Stretching and Muscle Fascia
What is muscle fascia and how does it affect your flexibility and the way you move?
by Brad Walker | First Published December 8, 2010 | Updated November 29, 2018
What is Muscle Fascia?
Fascia is a fibrous connective tissue that is present throughout the entire body, not just the muscles. There are three main types of fascia:
- Superficial Fascia, which is mostly associated with the skin;
- Deep Fascia, which is mostly associated with the muscles, bones, nerves and blood vessels; and
- Visceral (or Subserous) Fascia, which is mostly associated with the internal organs.
For the purpose of this article, we’ll stick with deep fascia as the main focus. In short, the Deep Fascia (or muscle fascia) is defined as; the connective tissue that surrounds (or encloses) individual muscles and muscle groups.
Muscle Fascia Anatomy
While the above definition is okay as a generalization, the topic of muscle fascia is a little more complex. This section on muscle fascia anatomy offers a more detailed explanation of what muscle fascia is and where it occurs within the muscles.
An individual skeletal muscle may be made up of hundreds, or even thousands, of muscle fibers bundled together and wrapped in a connective tissue sheath called the epimysium, which gives the muscle its shape, as well as providing a surface against which the surrounding muscles can move. Fascia, connective tissue outside the epimysium, surrounds and separates the muscles.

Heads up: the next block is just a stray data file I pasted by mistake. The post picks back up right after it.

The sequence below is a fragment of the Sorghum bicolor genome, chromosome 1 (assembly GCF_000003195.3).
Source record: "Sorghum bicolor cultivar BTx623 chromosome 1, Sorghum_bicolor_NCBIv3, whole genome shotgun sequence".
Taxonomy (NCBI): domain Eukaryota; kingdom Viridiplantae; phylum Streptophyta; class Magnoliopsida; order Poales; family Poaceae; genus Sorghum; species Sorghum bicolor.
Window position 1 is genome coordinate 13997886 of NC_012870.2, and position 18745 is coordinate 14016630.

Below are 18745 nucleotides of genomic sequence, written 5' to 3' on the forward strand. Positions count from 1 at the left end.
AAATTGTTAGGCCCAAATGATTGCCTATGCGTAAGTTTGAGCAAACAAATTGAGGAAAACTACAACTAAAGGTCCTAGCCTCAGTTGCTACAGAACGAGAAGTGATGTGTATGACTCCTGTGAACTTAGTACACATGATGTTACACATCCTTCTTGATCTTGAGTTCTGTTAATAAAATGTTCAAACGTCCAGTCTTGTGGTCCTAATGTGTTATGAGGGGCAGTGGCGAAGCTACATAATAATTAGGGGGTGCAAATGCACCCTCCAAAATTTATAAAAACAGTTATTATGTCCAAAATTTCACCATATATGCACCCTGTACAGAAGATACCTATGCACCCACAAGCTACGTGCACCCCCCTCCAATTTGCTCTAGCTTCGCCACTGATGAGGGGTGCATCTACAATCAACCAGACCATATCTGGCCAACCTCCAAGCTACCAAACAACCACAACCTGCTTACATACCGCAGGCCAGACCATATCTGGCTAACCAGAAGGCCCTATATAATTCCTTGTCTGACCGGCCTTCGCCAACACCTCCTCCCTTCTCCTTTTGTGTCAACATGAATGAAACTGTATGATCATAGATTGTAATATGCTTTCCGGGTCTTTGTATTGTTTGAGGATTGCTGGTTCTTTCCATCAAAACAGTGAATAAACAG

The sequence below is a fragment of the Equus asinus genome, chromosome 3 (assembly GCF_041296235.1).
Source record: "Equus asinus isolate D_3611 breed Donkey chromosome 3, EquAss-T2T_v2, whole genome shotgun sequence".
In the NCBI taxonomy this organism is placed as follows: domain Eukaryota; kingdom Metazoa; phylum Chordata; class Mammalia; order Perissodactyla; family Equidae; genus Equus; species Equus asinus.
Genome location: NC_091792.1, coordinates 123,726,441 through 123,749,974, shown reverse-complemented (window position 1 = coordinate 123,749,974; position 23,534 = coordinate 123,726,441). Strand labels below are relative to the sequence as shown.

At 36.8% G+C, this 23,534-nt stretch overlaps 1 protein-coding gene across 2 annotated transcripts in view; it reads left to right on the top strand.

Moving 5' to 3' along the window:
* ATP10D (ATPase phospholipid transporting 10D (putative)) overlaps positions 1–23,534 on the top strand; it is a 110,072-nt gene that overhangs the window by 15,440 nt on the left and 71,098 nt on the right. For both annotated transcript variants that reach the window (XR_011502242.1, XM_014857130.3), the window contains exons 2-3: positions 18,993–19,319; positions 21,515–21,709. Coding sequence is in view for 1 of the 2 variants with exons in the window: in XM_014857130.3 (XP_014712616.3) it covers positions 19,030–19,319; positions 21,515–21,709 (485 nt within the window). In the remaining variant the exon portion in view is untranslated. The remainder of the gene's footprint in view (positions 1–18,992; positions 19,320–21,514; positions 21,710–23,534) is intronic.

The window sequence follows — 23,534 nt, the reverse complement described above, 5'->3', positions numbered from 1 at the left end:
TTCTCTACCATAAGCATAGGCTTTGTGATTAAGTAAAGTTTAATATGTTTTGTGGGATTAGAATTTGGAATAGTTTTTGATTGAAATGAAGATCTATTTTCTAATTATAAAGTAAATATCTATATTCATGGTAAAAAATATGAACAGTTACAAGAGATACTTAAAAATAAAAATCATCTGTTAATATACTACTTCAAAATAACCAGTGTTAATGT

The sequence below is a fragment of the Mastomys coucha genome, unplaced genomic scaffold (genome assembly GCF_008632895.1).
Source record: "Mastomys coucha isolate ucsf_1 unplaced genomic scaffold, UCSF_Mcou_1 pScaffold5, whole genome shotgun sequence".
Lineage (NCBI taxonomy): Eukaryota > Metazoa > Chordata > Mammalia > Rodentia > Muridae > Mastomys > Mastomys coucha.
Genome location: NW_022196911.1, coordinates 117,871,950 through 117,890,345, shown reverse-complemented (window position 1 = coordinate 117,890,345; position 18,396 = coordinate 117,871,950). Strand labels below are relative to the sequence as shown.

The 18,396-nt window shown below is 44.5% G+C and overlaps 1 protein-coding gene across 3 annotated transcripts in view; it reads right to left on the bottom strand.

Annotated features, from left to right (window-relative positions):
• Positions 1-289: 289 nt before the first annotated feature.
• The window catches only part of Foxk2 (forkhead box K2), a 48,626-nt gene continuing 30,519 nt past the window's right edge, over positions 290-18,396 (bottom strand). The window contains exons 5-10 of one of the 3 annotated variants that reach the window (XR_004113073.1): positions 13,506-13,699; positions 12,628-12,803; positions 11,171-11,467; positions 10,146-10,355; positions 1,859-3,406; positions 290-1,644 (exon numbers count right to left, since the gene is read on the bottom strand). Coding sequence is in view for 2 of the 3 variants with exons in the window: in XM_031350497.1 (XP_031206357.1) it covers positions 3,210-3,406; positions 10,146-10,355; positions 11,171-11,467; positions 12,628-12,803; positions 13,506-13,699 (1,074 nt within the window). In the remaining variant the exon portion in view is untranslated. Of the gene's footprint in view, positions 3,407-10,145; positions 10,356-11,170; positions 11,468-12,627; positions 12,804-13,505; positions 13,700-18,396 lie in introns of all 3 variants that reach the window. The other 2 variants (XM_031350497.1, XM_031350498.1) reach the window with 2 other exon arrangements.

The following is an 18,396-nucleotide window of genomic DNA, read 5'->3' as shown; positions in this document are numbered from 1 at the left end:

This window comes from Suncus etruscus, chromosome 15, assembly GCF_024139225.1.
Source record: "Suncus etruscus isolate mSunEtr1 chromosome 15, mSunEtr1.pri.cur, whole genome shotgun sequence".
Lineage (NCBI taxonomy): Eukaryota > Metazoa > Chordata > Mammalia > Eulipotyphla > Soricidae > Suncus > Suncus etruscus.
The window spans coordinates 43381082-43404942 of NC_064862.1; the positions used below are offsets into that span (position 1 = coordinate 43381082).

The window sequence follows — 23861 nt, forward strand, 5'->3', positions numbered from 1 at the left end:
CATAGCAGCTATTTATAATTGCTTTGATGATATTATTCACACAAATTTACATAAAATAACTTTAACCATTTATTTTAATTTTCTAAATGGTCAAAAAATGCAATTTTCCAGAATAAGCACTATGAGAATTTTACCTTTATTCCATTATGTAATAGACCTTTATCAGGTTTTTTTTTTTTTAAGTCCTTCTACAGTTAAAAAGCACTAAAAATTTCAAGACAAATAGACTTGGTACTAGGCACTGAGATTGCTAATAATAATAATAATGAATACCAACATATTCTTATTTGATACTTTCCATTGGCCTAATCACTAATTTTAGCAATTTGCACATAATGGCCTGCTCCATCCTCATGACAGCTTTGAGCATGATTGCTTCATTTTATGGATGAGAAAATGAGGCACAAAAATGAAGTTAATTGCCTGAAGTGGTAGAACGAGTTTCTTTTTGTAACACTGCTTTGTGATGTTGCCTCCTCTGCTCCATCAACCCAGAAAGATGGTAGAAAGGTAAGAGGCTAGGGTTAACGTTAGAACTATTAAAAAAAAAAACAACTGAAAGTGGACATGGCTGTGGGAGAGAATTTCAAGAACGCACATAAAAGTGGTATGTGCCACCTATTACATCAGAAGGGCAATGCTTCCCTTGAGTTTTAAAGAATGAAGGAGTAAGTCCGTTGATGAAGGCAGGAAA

Each compartment contains a bundle of muscle fibers; each of these bundles is called a fasciculus (Latin = small bundle of twigs) and is surrounded by a layer of connective tissue called the perimysium. Each fasciculus consists of a number of muscle cells, and within the fasciculus, each individual muscle cell is surrounded by the endomysium, a fine sheath of delicate connective tissue.
In summary: The connective tissue, or fascia, that surrounds the entire muscle group is called the epimysium; the connective tissue that surrounds the muscle fiber bundles is called the perimysium; and the connective tissue that surrounds the individual muscle fibers is called the endomysium.
What does Muscle Fascia do?
There are three main functions that the muscle fascia performs:
- The fascia holds the muscle together and keeps it in the correct place.
- The fascia separates the muscles so they can work independently of each other.
- The fascia provides a lubricated surface so that the muscles can move smoothly against each other.
Stretching Muscle Fascia
As stated above; when improving flexibility is the goal, the muscles and their fascia should be the major focus of your flexibility training.
When you are inactive for long periods of time, due to inactivity or injury, the muscle fascia starts to bind together. This prevents the muscles from moving freely against each other, and leads to a stiffness or tightness that limits normal range of motion and prevents freedom of movement. Regular stretching will help to keep your muscles and their fascia in good working order, and prevent your muscles and their fascia from seizing up.